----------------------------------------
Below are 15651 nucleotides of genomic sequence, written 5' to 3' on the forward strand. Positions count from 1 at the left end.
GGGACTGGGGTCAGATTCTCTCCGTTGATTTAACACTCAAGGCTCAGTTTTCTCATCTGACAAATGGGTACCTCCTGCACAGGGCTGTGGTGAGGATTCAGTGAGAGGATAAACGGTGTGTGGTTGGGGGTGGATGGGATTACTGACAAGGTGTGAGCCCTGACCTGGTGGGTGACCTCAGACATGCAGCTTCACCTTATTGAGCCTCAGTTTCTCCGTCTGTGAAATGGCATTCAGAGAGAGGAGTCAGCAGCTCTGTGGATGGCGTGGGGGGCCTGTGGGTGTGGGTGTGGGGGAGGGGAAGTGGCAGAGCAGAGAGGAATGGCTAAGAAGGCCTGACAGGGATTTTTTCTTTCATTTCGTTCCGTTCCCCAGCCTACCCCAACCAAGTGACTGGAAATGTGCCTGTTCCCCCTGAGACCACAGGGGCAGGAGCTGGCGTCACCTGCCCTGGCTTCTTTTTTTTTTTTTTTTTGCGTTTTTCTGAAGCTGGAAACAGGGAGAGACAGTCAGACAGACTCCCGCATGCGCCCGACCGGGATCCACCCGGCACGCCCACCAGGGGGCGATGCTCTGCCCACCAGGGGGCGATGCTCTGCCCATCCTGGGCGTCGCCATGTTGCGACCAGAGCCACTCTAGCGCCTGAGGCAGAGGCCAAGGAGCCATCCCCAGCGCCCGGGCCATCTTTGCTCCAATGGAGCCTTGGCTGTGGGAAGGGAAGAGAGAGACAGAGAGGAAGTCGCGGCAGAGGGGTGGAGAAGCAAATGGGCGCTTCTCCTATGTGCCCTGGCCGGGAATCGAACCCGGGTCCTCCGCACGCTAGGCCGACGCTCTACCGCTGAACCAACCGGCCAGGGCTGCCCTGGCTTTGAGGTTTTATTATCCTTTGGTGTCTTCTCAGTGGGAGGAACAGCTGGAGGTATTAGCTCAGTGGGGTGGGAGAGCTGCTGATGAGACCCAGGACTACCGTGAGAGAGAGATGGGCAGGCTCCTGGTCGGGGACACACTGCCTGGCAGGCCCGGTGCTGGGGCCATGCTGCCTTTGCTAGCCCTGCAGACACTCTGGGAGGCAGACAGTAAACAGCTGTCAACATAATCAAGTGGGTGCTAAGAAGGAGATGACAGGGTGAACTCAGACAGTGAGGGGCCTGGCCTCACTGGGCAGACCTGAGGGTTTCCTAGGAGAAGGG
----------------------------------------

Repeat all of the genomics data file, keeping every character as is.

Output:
Below are 15651 nucleotides of genomic sequence, written 5' to 3' on the forward strand. Positions count from 1 at the left end.
GGGACTGGGGTCAGATTCTCTCCGTTGATTTAACACTCAAGGCTCAGTTTTCTCATCTGACAAATGGGTACCTCCTGCACAGGGCTGTGGTGAGGATTCAGTGAGAGGATAAACGGTGTGTGGTTGGGGGTGGATGGGATTACTGACAAGGTGTGAGCCCTGACCTGGTGGGTGACCTCAGACATGCAGCTTCACCTTATTGAGCCTCAGTTTCTCCGTCTGTGAAATGGCATTCAGAGAGAGGAGTCAGCAGCTCTGTGGATGGCGTGGGGGGCCTGTGGGTGTGGGTGTGGGGGAGGGGAAGTGGCAGAGCAGAGAGGAATGGCTAAGAAGGCCTGACAGGGATTTTTTCTTTCATTTCGTTCCGTTCCCCAGCCTACCCCAACCAAGTGACTGGAAATGTGCCTGTTCCCCCTGAGACCACAGGGGCAGGAGCTGGCGTCACCTGCCCTGGCTTCTTTTTTTTTTTTTTTTTGCGTTTTTCTGAAGCTGGAAACAGGGAGAGACAGTCAGACAGACTCCCGCATGCGCCCGACCGGGATCCACCCGGCACGCCCACCAGGGGGCGATGCTCTGCCCACCAGGGGGCGATGCTCTGCCCATCCTGGGCGTCGCCATGTTGCGACCAGAGCCACTCTAGCGCCTGAGGCAGAGGCCAAGGAGCCATCCCCAGCGCCCGGGCCATCTTTGCTCCAATGGAGCCTTGGCTGTGGGAAGGGAAGAGAGAGACAGAGAGGAAGTCGCGGCAGAGGGGTGGAGAAGCAAATGGGCGCTTCTCCTATGTGCCCTGGCCGGGAATCGAACCCGGGTCCTCCGCACGCTAGGCCGACGCTCTACCGCTGAACCAACCGGCCAGGGCTGCCCTGGCTTTGAGGTTTTATTATCCTTTGGTGTCTTCTCAGTGGGAGGAACAGCTGGAGGTATTAGCTCAGTGGGGTGGGAGAGCTGCTGATGAGACCCAGGACTACCGTGAGAGAGAGATGGGCAGGCTCCTGGTCGGGGACACACTGCCTGGCAGGCCCGGTGCTGGGGCCATGCTGCCTTTGCTAGCCCTGCAGACACTCTGGGAGGCAGACAGTAAACAGCTGTCAACATAATCAAGTGGGTGCTAAGAAGGAGATGACAGGGTGAACTCAGACAGTGAGGGGCCTGGCCTCACTGGGCAGACCTGAGGGTTTCCTAGGAGAAGGG